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Our analysts look at security and energy issues in Japan, where both nuclear weapons and nuclear power have a long and complex history.


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Hopes for Nuclear Disarmament from Tokyo

, China project manager and senior analyst

April 23, 2019: UN Undersecretary General Izumi Nakamitsu discusses disarmament at the United Nations University in Tokyo.

The so-called “great powers” are not so great when it comes to nuclear disarmament. Forty-nine years ago they entered into a legally binding commitment, known as the Nuclear Non-Proliferation Treaty (NPT), to “pursue negotiations in good faith … on a treaty on general and complete disarmament under strict and effective international control.” It’s hard to argue, though the great powers try to do so, that spending trillions to maintain and modernize their nuclear arsenals is an act of good faith. Read more >

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Nuclear Weapons in the Reiwa Era

, China project manager and senior analyst

Japan will soon have a new emperor and a new dynastic name to mark the traditional Japanese calender: Reiwa (令和). Interminable commentary on the significance of the name is just beginning, but in the end it will be defined not by words but by deeds. Read More

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Okinawa’s Burden

, China project manager and senior analyst

The author with Gov. Masahide Ota in his office at the Okinawa Peace Research Institute in April, 2017

China isn’t the only country tearing up precious coral reefs to build new military outposts in the Pacific. Just before the new year holiday, in order to fulfill obligations to the US military, Japanese Prime Minister Shinzo Abe began covering the coral reefs of Henoko Bay with landfill.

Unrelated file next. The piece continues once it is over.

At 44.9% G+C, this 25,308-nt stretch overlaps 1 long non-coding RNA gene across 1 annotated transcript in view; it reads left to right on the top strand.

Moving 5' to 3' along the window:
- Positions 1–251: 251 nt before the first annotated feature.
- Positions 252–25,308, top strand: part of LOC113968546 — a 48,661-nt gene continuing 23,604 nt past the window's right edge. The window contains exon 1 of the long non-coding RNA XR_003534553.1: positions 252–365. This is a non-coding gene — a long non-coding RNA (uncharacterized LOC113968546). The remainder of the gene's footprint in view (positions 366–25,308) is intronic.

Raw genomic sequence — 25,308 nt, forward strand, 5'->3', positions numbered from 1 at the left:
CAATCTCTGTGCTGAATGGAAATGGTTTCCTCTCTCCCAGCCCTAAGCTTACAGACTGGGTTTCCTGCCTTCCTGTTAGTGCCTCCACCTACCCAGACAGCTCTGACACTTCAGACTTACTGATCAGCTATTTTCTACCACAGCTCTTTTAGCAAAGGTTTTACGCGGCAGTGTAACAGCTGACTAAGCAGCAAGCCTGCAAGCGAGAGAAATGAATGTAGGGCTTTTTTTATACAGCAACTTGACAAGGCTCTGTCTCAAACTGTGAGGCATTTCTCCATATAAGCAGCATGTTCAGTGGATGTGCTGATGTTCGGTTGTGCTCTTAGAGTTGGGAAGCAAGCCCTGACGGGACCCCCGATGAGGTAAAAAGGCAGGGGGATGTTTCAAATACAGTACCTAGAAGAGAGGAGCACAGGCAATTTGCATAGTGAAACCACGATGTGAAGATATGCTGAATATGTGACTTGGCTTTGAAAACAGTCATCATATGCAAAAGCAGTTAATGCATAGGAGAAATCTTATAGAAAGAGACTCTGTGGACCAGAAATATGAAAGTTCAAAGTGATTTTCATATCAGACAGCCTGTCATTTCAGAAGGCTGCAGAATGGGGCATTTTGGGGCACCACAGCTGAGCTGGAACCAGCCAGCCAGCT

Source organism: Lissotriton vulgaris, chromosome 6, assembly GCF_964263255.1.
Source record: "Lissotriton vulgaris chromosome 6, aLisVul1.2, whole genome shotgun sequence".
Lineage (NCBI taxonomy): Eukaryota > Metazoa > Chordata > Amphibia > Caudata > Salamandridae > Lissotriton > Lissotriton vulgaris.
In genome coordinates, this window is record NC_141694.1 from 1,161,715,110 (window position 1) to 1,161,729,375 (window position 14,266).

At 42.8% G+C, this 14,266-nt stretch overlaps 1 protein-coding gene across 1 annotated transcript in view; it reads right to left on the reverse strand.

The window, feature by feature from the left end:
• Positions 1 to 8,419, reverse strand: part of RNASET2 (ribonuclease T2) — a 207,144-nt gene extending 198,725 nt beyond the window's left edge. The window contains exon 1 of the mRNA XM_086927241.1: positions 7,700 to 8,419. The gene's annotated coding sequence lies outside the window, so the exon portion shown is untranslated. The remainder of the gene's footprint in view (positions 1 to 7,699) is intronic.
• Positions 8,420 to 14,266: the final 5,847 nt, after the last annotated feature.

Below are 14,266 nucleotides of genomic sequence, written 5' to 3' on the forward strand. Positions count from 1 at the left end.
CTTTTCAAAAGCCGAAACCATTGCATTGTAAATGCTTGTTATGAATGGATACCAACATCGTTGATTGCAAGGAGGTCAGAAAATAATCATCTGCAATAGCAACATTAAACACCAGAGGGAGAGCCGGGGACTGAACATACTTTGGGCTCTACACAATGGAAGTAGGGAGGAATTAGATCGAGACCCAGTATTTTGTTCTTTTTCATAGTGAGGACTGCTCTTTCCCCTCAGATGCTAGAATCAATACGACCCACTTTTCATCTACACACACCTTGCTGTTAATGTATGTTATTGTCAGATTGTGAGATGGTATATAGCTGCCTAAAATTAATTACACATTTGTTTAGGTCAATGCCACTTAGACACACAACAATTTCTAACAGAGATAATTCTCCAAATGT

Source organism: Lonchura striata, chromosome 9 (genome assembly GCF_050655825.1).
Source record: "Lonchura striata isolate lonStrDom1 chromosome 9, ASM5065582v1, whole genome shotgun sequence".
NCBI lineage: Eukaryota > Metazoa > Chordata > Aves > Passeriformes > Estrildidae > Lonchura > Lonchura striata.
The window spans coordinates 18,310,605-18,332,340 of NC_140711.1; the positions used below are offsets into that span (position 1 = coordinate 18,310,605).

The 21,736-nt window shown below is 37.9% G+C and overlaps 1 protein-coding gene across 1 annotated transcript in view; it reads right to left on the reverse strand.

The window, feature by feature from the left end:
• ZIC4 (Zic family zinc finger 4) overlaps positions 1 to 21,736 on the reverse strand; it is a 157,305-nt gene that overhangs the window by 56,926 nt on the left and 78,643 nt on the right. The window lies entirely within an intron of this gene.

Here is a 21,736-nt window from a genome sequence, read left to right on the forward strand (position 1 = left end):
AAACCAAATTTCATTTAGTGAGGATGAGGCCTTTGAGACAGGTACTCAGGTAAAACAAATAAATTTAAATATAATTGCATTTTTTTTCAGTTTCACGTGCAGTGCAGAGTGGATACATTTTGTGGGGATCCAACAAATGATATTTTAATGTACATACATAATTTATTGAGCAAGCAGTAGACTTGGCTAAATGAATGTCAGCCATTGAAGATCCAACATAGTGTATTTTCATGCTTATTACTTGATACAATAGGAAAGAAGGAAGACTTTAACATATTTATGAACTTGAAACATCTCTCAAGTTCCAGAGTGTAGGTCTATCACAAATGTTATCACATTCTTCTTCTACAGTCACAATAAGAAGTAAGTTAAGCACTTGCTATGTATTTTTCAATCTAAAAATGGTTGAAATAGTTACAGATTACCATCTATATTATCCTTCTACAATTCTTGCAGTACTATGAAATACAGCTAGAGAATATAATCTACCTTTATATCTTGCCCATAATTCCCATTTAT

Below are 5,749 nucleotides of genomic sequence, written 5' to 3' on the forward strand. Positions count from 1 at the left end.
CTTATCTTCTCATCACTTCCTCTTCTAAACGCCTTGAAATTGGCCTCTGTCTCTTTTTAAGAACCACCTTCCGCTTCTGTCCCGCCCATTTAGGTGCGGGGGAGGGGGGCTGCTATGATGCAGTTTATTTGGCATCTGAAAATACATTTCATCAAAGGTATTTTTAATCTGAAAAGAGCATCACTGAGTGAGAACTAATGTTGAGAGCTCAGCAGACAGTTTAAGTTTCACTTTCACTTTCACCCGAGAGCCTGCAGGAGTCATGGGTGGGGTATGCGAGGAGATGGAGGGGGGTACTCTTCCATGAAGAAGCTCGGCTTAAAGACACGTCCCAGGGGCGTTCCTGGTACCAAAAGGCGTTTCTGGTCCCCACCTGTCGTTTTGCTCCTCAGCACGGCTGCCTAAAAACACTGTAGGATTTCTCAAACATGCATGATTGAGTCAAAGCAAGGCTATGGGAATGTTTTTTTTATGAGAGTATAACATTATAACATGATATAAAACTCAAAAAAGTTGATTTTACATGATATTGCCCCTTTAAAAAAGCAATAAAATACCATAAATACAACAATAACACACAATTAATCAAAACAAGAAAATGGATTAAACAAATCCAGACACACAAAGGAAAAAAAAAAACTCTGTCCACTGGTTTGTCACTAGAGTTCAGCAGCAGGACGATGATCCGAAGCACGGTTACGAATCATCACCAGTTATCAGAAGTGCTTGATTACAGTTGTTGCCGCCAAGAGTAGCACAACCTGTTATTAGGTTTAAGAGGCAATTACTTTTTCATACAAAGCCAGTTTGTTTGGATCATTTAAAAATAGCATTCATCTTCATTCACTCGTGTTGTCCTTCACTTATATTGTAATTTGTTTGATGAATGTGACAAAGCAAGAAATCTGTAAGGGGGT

It’s the latest move in a decades old struggle between the people of Okinawa, who don’t want another US military base on their tiny island, and the central government of Japan, which agreed to construct the massive new Henoko facility under the terms of a controversial agreement with the United States. US military bases already occupy nearly a quarter of the 466 sq. mi island, which is home to approximately 1.5 million people. Three quarters of all US military bases in Japan and over half of the US military personnel stationed in Japan are concentrated in Okinawa, which accounts for less than 1% of Japan’s total land mass.  Read more >

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Will Japan Try to Save the INF Treaty?

, China project manager and senior analyst

US President Ronald Reagan and Japanese Prime Minister Yasuhiro Nakasone meet at Camp David in 1986.

President Trump said he plans to withdraw from the Intermediate Nuclear Forces (INF) Treaty. US National Security Advisor John Bolton implied the government of Japan already agreed.

Not long after Bolton’s statement, Foreign Minister Taro Kono told reporters the Abe government needed to discuss the fate of the treaty with US officials before commenting. Six days later US Deputy Assistant Secretary of State for Arms Control Tom DiNanno and Deputy Assistant Secretary for East Asia Marc Knapper arrived in Tokyo for a three-day dialog on US extended deterrence guarantees for Japan. The fate of the INF treaty was on their agenda. What did Japanese officials tell the Trump administration? Read more >

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China and the INF Treaty

, China project manager and senior analyst

Some US analysts and officials argue the United States should withdraw from the Intermediate Nuclear Forces (INF) Treaty because it prevents the United States from responding to China’s deployed short- and intermediate-range ground-based missiles. They argue the United States should abandon a bilateral arms control agreement intended to prevent Russia from threatening Western Europe to make it easier for the United States to threaten China.

These are dubious arguments. The US nuclear arsenal is more than 10 times larger than China’s and Chinese military strategists already believe the United States possesses conventional military superiority. Read more >

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